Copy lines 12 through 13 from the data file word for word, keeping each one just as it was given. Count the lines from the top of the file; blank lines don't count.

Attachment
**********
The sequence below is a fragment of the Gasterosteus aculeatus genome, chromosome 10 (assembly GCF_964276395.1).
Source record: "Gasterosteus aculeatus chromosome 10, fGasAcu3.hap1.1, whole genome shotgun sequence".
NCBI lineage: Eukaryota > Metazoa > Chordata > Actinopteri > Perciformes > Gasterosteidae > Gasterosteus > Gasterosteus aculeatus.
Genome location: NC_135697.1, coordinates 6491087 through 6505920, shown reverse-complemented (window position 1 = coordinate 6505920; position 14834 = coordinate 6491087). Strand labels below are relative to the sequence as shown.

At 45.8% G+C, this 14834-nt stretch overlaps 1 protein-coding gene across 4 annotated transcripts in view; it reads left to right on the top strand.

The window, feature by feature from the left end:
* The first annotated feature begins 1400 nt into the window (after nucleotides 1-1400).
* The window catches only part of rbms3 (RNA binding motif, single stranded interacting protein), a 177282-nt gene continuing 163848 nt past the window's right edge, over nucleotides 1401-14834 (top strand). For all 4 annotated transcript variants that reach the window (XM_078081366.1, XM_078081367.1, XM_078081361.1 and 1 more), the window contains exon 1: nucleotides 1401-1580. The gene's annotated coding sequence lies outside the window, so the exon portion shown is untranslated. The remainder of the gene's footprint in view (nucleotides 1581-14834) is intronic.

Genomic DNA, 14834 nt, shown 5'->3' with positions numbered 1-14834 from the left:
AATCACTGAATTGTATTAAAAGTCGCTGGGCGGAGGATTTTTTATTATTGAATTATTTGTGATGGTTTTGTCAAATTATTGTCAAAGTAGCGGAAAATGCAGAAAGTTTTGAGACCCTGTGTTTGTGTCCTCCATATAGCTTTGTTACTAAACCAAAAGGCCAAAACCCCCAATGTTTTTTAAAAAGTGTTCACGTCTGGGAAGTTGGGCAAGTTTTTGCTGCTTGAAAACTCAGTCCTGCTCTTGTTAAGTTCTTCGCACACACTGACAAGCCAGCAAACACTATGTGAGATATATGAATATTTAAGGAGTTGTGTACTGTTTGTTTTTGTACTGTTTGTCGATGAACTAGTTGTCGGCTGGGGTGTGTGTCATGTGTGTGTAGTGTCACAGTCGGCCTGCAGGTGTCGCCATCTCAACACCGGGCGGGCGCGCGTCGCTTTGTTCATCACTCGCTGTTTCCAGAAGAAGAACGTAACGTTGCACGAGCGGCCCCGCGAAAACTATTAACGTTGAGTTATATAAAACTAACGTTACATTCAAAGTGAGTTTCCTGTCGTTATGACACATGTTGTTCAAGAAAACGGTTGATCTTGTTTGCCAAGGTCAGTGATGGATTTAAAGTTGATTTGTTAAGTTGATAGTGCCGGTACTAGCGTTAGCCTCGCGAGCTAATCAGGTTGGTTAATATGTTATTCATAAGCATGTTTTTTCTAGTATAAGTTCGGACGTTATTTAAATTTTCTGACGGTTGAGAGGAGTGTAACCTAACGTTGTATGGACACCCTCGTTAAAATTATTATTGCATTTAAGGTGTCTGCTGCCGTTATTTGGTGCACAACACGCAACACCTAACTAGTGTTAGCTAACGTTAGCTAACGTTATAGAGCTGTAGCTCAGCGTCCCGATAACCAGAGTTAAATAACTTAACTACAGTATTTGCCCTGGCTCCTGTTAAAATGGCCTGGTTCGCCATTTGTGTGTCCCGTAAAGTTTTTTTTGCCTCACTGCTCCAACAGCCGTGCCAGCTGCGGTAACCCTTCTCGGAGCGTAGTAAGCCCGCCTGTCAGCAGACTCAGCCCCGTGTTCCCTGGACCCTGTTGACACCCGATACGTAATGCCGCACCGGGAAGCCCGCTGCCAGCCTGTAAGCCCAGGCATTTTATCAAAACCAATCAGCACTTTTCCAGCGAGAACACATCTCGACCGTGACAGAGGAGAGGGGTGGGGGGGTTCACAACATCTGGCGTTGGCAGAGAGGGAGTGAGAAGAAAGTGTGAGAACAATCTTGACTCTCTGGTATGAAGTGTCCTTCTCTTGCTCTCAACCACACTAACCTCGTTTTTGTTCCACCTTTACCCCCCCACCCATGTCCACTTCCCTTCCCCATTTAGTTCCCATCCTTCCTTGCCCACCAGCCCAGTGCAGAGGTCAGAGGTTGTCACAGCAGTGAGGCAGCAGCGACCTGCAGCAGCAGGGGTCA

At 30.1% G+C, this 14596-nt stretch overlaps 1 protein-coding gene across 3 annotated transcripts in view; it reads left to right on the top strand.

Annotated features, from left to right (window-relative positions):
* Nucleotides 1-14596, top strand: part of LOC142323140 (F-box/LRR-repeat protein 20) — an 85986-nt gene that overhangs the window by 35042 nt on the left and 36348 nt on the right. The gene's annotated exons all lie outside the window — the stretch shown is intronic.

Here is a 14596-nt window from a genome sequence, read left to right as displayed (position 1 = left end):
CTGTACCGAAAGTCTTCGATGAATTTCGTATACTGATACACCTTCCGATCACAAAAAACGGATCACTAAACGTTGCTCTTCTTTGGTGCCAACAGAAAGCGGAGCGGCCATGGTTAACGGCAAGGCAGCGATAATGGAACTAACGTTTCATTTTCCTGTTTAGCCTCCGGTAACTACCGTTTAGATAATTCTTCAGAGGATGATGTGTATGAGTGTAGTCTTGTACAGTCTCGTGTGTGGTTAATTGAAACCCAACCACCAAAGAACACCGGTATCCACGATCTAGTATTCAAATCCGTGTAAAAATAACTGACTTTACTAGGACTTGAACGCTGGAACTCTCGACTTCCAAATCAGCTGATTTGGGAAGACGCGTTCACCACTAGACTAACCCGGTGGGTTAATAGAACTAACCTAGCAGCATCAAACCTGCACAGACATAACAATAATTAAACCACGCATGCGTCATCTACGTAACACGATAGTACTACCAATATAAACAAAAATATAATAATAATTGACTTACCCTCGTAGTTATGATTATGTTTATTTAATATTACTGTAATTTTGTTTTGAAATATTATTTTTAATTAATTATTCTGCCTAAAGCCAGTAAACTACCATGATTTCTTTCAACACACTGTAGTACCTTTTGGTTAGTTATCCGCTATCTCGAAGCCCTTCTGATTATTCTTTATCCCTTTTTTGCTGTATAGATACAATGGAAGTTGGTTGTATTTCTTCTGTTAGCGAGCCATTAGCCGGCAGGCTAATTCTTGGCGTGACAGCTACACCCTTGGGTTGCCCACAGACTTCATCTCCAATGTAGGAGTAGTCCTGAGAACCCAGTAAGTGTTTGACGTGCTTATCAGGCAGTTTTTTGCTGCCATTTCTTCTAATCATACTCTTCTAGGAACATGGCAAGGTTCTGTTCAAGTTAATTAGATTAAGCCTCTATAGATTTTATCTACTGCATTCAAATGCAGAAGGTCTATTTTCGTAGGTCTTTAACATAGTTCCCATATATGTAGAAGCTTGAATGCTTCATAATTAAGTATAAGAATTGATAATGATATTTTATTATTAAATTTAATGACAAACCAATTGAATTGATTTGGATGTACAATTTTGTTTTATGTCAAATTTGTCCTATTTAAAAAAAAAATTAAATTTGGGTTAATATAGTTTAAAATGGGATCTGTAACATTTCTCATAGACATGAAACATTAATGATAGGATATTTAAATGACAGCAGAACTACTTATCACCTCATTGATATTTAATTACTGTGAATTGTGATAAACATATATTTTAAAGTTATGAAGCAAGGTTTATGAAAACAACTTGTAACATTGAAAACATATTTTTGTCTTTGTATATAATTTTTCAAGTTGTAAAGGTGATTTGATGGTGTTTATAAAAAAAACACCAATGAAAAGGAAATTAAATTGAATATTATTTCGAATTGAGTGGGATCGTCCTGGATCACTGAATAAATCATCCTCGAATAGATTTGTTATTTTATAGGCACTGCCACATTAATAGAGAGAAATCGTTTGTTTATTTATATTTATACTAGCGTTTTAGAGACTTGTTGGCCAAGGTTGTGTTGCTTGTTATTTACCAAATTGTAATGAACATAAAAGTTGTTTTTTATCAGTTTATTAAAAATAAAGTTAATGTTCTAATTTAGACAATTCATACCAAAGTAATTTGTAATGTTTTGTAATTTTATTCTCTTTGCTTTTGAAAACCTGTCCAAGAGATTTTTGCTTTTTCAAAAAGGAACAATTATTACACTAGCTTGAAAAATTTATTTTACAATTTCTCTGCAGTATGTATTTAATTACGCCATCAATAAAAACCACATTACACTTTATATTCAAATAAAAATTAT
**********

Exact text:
Annotated features, from left to right (window-relative positions):
* Nucleotides 1-14596, top strand: part of LOC142323140 (F-box/LRR-repeat protein 20) — an 85986-nt gene that overhangs the window by 35042 nt on the left and 36348 nt on the right. The gene's annotated exons all lie outside the window — the stretch shown is intronic.